Iran's president urges more effort to tackle religious hatred

World leaders must do more to eradicate religious hatred, which is growing, Iran's president told a global church body.

``Today we speak of the global village,'' said Mohammad Khatami, in a Dec. 11 speech to the World Council of Churches. ``But in this global village it's clear that we are unable to understand one another.''

Khatami said geopolitics were partly to blame. He did not single out any countries, but since its 1979 Islamic revolution, Iran's leadership has criticized the United States and other western nations for their international policies and for spreading western culture.

``Religious dialogue should help remedy this situation of mutual incomprehension. But unfortunately the powerful of the world, instead of reducing and wiping out misunderstanding, are contributing to its increase,'' Khatami said. ``Considering yourself as the center of the world and the master of the world leads to terror.''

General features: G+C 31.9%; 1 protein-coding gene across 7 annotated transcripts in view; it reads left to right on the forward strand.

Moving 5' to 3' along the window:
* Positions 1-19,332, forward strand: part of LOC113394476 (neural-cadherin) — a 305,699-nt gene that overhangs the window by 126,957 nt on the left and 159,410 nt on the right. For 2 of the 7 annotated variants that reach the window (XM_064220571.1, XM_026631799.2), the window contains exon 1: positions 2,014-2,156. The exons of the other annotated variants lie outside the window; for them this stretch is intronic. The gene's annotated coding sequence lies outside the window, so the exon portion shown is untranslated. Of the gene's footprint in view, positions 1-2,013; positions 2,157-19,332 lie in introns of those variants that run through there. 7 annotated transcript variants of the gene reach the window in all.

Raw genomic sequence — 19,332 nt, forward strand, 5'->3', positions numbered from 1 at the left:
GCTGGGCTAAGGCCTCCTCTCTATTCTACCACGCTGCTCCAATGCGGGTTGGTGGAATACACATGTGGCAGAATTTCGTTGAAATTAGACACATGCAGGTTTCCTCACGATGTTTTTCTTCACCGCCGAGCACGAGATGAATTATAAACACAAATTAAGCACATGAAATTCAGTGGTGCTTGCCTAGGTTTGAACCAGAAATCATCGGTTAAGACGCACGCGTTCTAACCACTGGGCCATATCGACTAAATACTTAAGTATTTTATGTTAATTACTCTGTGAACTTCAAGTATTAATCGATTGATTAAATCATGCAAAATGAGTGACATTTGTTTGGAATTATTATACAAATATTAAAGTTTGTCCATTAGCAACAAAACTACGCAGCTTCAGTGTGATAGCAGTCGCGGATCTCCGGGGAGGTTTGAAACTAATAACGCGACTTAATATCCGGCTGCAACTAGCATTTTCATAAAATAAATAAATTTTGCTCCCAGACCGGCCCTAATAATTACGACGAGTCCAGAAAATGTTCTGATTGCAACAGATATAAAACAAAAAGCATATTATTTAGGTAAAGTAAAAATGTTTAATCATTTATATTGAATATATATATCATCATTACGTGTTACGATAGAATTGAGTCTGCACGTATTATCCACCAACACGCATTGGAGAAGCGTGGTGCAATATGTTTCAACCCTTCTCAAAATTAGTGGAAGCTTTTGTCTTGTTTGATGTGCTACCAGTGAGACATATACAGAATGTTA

Foreign criticism of Iran, and particularly claims that the Mideast nation has been building nuclear weapons, were misplaced and unfair, Khatami said. Nuclear weapons are un-Islamic because they kill indiscriminately, he claimed. But Iran has a right to develop nuclear power plants to fuel its economy, he added.

The reform-minded Khatami, who was first elected in 1997, noted that he did not believe that there is a ``clash of civilizations'' between Muslim and Western countries. But unlike secular Western politicians, Khatami said he believed that ``politics without religion is dry.''

The Geneva-based council represents 341 Protestant and Orthodox churches in more than 100 countries.